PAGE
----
In the Cloud business application segment, the target, or perhaps the victim, has been archrival SAP SE. These two companies have had a lot of history in discourse as to market growth and applications features and performance. In prior Oracle financial performance commentary, Larry has communicated that not only does his company have a ten-year development investment resulting in broader and more extensive Cloud based applications, database and Cloud infrastructure than SAP, customers are increasingly turning to Oracle.
At this week’s briefing, Ellison made specific mention of research firm Gartner’s Magic Quadrant report evaluating Cloud ERP applications, and where Oracle was ranked far in front of other providers. He further cited specific report commentary indicating that SAP’s own reference customers ranked their provider in the lower half of Cloud providers.
Equity analysts and investors have responded by asking for more detailed evidence of such claims. In other words, provide the evidence. This was the earnings event when Ellison elected to provide such detail.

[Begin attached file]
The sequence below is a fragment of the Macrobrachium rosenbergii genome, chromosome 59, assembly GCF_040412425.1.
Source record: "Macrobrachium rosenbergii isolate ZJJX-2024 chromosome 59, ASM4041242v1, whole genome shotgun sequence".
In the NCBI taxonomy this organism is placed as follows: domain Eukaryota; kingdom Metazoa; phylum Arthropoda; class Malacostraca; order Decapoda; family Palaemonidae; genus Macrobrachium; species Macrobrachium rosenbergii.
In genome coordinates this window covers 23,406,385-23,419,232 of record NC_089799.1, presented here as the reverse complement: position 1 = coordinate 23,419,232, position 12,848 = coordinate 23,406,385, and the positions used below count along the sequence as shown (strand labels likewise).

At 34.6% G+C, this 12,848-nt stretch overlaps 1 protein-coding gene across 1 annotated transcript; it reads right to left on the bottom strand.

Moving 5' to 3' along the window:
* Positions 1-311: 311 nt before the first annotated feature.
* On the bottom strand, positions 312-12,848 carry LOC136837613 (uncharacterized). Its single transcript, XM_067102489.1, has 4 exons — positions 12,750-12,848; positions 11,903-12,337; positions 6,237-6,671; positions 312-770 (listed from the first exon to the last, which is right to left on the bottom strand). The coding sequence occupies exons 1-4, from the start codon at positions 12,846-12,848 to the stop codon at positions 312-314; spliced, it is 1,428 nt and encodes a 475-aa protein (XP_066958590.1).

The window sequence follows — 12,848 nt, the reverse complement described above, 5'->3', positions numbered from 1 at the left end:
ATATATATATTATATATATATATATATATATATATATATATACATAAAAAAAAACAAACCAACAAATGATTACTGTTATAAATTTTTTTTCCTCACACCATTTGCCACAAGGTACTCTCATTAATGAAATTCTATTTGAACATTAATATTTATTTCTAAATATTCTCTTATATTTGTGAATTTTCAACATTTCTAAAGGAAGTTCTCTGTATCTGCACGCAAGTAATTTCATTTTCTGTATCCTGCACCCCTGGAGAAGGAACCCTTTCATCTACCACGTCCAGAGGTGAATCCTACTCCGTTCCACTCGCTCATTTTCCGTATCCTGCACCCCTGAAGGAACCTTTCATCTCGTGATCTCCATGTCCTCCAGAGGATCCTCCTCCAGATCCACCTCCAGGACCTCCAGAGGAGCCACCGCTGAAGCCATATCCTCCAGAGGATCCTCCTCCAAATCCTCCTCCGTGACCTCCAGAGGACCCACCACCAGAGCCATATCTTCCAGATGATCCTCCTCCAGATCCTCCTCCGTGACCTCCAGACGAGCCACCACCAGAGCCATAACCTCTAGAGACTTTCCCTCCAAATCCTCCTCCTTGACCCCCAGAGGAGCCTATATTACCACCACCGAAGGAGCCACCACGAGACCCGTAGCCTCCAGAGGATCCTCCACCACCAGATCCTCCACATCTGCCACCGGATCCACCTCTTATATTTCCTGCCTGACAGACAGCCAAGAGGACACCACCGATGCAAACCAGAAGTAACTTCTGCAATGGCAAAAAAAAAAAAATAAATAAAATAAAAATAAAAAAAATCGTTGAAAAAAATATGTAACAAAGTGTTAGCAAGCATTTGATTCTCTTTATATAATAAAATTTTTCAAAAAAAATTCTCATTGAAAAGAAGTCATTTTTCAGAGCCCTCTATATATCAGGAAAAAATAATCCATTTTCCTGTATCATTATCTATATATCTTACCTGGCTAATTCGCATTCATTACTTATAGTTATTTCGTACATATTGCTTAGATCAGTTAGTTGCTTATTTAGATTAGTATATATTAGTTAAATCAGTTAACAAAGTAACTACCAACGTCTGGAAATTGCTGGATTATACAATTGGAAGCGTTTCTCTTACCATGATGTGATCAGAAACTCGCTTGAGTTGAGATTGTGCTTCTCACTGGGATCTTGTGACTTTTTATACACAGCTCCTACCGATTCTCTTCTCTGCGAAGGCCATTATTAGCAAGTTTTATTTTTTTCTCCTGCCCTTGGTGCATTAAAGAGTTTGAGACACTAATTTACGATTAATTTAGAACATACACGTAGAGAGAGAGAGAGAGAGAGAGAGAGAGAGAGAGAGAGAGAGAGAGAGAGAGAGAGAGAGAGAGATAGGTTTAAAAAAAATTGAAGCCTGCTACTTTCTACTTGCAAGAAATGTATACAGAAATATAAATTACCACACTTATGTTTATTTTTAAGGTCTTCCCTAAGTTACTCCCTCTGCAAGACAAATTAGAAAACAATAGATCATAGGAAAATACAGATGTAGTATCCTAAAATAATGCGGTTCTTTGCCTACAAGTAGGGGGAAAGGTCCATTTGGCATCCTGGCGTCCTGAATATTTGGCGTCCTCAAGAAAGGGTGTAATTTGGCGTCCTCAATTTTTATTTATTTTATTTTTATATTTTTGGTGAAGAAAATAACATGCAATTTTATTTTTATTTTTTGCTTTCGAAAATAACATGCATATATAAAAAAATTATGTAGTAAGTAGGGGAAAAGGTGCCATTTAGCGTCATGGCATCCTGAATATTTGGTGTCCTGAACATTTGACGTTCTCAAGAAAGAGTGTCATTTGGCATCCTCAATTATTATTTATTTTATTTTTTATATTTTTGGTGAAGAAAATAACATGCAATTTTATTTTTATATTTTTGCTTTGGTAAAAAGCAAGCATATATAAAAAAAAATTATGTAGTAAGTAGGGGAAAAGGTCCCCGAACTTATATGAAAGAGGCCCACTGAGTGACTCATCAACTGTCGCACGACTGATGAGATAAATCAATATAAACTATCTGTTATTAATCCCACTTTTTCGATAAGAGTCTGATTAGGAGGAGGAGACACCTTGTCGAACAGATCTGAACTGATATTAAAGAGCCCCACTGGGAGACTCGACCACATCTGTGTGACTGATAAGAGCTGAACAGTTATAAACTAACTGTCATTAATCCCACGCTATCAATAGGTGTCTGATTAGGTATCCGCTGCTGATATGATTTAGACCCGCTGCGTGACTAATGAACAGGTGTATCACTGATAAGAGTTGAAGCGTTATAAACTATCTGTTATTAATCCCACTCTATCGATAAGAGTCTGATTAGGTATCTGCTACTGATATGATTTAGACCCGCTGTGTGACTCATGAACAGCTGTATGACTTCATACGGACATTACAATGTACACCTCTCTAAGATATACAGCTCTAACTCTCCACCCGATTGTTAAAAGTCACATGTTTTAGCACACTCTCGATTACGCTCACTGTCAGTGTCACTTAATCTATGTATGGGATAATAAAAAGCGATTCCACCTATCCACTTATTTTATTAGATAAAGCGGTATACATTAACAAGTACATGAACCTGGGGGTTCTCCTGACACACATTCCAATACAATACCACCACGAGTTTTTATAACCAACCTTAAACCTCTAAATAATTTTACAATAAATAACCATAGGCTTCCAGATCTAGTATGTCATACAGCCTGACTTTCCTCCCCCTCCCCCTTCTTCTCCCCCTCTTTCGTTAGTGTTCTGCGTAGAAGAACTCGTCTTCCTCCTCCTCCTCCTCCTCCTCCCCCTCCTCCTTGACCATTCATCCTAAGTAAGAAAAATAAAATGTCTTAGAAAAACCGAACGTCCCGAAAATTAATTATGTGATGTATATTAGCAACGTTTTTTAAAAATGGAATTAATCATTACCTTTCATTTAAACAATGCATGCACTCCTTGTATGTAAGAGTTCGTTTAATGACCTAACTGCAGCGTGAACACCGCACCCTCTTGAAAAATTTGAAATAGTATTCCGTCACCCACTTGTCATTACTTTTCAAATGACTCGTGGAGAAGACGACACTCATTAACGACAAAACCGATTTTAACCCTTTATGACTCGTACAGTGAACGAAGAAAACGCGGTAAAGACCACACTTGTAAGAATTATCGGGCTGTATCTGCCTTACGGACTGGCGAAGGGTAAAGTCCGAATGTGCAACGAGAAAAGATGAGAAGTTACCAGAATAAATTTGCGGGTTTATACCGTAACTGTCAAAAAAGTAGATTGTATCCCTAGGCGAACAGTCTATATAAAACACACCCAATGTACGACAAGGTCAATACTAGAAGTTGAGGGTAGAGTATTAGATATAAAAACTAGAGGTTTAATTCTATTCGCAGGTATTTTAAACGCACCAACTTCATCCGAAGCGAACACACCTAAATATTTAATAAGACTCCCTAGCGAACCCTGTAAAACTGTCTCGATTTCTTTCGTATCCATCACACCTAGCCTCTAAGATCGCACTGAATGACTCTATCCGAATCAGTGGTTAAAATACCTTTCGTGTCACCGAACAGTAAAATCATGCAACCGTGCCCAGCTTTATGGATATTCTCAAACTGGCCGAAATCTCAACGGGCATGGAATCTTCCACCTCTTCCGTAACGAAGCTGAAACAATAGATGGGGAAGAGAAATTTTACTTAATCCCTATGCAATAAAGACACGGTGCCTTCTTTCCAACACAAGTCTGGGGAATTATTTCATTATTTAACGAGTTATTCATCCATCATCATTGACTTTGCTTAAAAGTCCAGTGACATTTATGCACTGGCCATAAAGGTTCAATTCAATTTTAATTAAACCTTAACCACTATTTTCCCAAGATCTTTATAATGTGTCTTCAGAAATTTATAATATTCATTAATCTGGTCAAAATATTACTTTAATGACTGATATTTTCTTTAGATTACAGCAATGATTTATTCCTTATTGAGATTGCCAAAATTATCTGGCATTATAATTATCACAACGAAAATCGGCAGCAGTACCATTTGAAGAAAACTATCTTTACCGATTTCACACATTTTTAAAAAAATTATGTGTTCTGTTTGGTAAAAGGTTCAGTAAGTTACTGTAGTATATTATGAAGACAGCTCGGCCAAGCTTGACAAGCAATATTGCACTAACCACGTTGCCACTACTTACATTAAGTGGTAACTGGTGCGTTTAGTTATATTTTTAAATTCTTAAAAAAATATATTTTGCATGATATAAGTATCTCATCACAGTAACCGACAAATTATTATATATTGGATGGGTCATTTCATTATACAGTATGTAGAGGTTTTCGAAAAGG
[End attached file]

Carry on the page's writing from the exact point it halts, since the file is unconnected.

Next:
He outlined two categories of customers. The first were those companies that have elected to fully replace SAP under the criteria of replacing the company’s full financial management applications with Oracle’s Cloud financial management software and other add on business applications software. The second category, termed partial replacement, were those companies that reportedly are retaining SAP for backbone financials or certain business subsidiaries, but are adopting surrounding applications such as human resource management, procurement, and supply chain applications.
I expected that Ellison would name a couple of customer names in each category. Instead, he elected to name and briefly profile upwards of 100 specific company names among both categories.
It was akin to a prosecuting attorney providing incredibly detailed summary arguments to a jury in a court trial.